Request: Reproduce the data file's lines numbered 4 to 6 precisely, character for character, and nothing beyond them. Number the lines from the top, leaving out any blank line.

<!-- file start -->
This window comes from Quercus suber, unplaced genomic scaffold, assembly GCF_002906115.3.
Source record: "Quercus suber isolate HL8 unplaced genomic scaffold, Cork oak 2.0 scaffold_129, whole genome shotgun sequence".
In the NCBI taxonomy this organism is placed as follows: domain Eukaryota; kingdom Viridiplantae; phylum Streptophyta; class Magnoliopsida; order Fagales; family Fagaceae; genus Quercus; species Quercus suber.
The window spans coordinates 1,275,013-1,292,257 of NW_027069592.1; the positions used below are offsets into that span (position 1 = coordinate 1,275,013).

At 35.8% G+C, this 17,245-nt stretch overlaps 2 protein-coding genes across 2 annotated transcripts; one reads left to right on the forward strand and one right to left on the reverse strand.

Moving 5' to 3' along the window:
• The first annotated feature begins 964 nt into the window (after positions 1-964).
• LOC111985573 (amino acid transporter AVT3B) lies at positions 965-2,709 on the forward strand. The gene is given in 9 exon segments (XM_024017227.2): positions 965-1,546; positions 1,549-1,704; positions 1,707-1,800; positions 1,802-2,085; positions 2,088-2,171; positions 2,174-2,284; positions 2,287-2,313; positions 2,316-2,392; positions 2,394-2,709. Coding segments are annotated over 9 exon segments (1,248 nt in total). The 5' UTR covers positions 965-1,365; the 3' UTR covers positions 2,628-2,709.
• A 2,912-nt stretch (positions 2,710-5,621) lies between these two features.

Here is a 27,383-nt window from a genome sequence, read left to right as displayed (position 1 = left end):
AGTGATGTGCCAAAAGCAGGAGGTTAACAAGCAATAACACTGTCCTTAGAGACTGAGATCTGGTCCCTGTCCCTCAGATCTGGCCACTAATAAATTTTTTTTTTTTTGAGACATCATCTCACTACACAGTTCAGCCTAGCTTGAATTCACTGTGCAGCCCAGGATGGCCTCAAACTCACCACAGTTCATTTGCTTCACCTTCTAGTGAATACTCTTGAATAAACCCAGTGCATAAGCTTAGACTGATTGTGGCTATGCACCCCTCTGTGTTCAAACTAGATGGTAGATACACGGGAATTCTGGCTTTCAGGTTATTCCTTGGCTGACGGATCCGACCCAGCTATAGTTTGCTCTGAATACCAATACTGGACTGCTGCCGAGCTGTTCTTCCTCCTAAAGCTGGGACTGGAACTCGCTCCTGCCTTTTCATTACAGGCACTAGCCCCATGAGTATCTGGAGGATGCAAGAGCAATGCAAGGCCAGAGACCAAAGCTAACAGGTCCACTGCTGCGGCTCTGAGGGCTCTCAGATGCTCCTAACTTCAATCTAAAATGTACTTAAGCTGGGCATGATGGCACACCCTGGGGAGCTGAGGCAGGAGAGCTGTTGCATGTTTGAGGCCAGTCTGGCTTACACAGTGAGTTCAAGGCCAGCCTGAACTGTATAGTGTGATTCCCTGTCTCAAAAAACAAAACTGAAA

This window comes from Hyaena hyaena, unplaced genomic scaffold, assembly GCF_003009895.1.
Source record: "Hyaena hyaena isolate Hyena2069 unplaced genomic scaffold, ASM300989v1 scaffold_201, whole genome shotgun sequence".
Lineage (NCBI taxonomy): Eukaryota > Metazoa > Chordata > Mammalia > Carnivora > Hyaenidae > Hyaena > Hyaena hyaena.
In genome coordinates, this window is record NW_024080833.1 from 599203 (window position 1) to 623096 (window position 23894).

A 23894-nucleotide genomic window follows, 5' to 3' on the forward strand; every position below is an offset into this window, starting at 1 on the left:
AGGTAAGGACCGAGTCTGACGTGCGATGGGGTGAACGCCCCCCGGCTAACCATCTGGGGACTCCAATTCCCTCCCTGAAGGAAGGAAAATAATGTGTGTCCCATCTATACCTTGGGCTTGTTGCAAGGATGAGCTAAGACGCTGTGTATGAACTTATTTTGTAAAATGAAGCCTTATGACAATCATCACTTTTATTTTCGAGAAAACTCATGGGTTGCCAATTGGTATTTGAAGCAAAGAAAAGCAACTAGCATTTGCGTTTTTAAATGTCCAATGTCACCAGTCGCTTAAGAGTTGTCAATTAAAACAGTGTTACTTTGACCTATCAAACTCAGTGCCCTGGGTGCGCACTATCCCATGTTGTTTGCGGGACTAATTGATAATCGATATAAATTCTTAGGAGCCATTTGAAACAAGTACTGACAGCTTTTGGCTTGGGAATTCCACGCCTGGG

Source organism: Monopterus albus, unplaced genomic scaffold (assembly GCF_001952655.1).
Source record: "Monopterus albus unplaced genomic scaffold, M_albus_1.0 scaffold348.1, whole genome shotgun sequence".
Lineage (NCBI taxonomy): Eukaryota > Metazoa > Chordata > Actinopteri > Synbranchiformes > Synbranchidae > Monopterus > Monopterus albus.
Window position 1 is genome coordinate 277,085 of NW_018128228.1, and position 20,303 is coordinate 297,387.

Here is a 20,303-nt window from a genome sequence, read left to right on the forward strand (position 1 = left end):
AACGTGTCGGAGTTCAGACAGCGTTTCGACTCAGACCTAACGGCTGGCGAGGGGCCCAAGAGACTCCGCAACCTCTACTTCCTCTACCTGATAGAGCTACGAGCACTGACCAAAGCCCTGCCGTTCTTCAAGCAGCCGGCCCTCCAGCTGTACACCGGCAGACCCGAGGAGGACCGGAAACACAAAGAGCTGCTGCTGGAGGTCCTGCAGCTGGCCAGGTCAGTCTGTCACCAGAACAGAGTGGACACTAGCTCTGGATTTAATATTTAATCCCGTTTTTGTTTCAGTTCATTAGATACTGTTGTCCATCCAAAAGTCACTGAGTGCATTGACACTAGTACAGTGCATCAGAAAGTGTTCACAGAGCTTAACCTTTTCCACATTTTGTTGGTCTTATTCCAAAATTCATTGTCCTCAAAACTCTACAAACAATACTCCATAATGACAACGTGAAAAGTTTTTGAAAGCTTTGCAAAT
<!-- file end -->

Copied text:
The window spans coordinates 1,275,013-1,292,257 of NW_027069592.1; the positions used below are offsets into that span (position 1 = coordinate 1,275,013).

At 35.8% G+C, this 17,245-nt stretch overlaps 2 protein-coding genes across 2 annotated transcripts; one reads left to right on the forward strand and one right to left on the reverse strand.

Moving 5' to 3' along the window: